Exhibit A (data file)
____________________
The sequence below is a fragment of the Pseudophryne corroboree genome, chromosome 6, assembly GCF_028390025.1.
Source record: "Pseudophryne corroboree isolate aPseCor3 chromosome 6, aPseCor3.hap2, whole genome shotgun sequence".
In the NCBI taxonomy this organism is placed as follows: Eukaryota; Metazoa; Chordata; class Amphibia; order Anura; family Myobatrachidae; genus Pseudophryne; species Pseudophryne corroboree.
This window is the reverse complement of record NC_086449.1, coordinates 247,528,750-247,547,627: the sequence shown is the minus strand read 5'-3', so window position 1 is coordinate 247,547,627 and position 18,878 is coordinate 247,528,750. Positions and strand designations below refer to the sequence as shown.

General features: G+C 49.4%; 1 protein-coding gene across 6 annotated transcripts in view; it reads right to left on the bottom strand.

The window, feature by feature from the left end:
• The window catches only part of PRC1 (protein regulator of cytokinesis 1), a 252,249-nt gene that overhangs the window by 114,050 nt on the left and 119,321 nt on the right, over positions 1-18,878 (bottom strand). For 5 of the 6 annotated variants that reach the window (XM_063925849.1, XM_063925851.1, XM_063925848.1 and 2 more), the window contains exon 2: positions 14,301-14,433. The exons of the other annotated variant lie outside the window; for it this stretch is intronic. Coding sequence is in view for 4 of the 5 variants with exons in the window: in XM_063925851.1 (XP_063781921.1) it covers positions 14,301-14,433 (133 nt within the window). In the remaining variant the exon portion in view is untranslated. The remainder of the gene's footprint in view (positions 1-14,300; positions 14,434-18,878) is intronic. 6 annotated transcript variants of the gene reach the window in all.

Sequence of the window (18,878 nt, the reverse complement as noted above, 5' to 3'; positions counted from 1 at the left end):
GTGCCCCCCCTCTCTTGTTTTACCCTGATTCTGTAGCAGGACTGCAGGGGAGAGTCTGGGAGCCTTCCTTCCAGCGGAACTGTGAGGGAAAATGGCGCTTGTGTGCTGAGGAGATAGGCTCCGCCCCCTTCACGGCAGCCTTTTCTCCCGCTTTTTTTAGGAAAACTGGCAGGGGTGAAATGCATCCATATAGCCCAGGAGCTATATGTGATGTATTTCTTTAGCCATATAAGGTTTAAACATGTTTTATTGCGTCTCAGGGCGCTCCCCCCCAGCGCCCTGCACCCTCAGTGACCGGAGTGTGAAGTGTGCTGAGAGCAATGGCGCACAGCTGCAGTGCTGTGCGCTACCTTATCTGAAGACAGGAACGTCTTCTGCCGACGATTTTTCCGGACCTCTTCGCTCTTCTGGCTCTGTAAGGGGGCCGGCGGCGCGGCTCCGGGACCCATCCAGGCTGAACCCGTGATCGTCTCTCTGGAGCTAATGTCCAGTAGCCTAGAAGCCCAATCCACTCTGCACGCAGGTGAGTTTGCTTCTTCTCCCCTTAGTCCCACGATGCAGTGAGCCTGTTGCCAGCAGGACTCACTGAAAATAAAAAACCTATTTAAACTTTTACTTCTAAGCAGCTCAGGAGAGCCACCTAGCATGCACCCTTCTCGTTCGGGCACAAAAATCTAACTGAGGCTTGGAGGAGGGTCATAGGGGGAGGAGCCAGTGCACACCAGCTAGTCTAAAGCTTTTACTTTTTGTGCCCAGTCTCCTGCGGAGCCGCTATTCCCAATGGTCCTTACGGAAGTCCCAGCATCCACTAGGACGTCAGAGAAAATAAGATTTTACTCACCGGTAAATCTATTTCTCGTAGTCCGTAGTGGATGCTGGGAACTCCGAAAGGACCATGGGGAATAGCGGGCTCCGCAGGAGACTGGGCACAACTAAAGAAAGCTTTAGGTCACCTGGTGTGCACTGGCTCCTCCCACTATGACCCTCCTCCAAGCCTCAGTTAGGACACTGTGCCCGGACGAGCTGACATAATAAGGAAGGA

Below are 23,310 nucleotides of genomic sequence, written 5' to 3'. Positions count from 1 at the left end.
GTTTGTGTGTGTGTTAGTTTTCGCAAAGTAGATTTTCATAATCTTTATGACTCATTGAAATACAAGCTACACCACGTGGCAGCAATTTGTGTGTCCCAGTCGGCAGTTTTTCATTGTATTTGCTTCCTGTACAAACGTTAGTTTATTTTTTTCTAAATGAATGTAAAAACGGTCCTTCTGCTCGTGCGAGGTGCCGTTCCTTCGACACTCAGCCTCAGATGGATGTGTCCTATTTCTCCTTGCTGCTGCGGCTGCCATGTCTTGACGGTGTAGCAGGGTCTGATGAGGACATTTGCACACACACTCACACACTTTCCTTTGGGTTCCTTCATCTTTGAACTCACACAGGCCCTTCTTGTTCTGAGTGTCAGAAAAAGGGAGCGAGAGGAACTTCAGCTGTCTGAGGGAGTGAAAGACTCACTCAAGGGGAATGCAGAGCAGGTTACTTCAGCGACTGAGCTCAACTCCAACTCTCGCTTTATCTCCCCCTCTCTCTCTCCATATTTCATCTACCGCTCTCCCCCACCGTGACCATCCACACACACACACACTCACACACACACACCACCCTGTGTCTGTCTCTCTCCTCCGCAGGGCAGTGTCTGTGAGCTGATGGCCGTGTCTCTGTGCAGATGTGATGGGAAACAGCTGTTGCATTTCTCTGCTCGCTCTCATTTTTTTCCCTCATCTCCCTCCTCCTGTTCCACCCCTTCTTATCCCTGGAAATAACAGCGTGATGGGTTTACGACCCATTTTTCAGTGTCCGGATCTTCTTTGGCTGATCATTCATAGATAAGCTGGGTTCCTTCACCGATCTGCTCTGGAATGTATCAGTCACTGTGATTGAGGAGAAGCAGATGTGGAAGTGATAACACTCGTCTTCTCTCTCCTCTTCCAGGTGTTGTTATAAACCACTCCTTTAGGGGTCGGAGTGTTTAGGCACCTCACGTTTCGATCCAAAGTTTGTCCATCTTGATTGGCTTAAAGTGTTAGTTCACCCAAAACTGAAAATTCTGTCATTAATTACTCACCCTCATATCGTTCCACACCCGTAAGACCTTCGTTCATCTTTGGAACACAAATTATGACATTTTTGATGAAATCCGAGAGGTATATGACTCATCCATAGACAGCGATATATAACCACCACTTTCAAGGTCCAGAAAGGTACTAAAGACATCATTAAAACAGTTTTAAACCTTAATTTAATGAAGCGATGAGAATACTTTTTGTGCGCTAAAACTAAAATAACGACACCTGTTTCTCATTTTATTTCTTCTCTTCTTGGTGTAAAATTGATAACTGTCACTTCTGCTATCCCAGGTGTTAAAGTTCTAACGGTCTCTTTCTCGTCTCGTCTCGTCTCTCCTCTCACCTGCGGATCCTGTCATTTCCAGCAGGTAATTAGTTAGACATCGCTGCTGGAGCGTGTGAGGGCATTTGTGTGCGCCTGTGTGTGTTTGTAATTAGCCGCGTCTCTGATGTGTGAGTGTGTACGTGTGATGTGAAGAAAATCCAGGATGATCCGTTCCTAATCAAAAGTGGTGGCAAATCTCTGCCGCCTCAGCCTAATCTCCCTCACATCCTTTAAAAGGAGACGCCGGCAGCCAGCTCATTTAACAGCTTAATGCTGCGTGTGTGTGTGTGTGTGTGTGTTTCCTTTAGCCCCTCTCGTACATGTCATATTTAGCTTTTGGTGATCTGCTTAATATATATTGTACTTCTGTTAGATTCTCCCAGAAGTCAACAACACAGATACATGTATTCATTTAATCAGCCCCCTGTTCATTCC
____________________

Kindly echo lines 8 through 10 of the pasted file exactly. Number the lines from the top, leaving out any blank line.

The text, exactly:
Sequence of the window (18,878 nt, the reverse complement as noted above, 5' to 3'; positions counted from 1 at the left end):
GTGCCCCCCCTCTCTTGTTTTACCCTGATTCTGTAGCAGGACTGCAGGGGAGAGTCTGGGAGCCTTCCTTCCAGCGGAACTGTGAGGGAAAATGGCGCTTGTGTGCTGAGGAGATAGGCTCCGCCCCCTTCACGGCAGCCTTTTCTCCCGCTTTTTTTAGGAAAACTGGCAGGGGTGAAATGCATCCATATAGCCCAGGAGCTATATGTGATGTATTTCTTTAGCCATATAAGGTTTAAACATGTTTTATTGCGTCTCAGGGCGCTCCCCCCCAGCGCCCTGCACCCTCAGTGACCGGAGTGTGAAGTGTGCTGAGAGCAATGGCGCACAGCTGCAGTGCTGTGCGCTACCTTATCTGAAGACAGGAACGTCTTCTGCCGACGATTTTTCCGGACCTCTTCGCTCTTCTGGCTCTGTAAGGGGGCCGGCGGCGCGGCTCCGGGACCCATCCAGGCTGAACCCGTGATCGTCTCTCTGGAGCTAATGTCCAGTAGCCTAGAAGCCCAATCCACTCTGCACGCAGGTGAGTTTGCTTCTTCTCCCCTTAGTCCCACGATGCAGTGAGCCTGTTGCCAGCAGGACTCACTGAAAATAAAAAACCTATTTAAACTTTTACTTCTAAGCAGCTCAGGAGAGCCACCTAGCATGCACCCTTCTCGTTCGGGCACAAAAATCTAACTGAGGCTTGGAGGAGGGTCATAGGGGGAGGAGCCAGTGCACACCAGCTAGTCTAAAGCTTTTACTTTTTGTGCCCAGTCTCCTGCGGAGCCGCTATTCCCAATGGTCCTTACGGAAGTCCCAGCATCCACTAGGACGTCAGAGAAAATAAGATTTTACTCACCGGTAAATCTATTTCTCGTAGTCCGTAGTGGATGCTGGGAACTCCGAAAGGACCATGGGGAATAGCGGGCTCCGCAGGAGACTGGGCACAACTAAAGAAAGCTTTAGGTCACCTGGTGTGCACTGGCTCCTCCCACTATGACCCTCCTCCAAGCCTCAGTTAGGACACTGTGCCCGGACGAGCTGACATAATAAGGAAGGA

Below are 23,310 nucleotides of genomic sequence, written 5' to 3'. Positions count from 1 at the left end.